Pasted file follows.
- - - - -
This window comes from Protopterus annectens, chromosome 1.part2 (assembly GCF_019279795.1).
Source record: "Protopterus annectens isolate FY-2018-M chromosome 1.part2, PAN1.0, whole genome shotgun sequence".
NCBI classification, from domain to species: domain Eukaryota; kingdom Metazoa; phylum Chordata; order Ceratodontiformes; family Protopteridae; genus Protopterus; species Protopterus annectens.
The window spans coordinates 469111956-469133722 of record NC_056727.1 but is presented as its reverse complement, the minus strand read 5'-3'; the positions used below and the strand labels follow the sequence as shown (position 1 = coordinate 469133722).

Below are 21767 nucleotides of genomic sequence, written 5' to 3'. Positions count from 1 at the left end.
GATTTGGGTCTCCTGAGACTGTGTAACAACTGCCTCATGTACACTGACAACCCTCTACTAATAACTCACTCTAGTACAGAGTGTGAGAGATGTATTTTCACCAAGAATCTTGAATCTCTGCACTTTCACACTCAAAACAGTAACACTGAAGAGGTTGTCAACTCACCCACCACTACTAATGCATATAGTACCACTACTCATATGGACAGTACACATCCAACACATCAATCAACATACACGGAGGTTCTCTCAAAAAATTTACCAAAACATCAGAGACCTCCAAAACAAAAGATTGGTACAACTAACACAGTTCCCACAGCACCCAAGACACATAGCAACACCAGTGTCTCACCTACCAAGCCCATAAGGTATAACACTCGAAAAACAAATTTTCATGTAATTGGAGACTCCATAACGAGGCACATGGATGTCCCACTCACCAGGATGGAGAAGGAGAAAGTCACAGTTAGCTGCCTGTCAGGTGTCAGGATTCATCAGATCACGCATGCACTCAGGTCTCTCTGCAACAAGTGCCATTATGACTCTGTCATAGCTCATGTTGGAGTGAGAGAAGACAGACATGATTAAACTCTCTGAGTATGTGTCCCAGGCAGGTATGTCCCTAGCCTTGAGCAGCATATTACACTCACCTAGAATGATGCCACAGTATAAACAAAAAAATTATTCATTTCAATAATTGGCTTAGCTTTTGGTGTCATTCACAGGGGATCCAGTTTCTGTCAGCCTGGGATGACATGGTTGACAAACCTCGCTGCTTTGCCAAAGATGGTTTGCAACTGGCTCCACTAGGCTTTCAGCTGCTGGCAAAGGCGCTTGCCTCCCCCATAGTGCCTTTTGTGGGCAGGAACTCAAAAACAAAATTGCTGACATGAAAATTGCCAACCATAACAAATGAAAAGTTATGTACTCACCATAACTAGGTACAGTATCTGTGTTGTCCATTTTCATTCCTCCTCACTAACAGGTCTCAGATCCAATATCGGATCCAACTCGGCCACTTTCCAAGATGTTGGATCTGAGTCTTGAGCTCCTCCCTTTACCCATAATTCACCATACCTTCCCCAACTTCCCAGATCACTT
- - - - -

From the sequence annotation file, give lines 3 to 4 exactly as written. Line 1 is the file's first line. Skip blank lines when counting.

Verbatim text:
NCBI classification, from domain to species: domain Eukaryota; kingdom Metazoa; phylum Chordata; order Ceratodontiformes; family Protopteridae; genus Protopterus; species Protopterus annectens.
The window spans coordinates 469111956-469133722 of record NC_056727.1 but is presented as its reverse complement, the minus strand read 5'-3'; the positions used below and the strand labels follow the sequence as shown (position 1 = coordinate 469133722).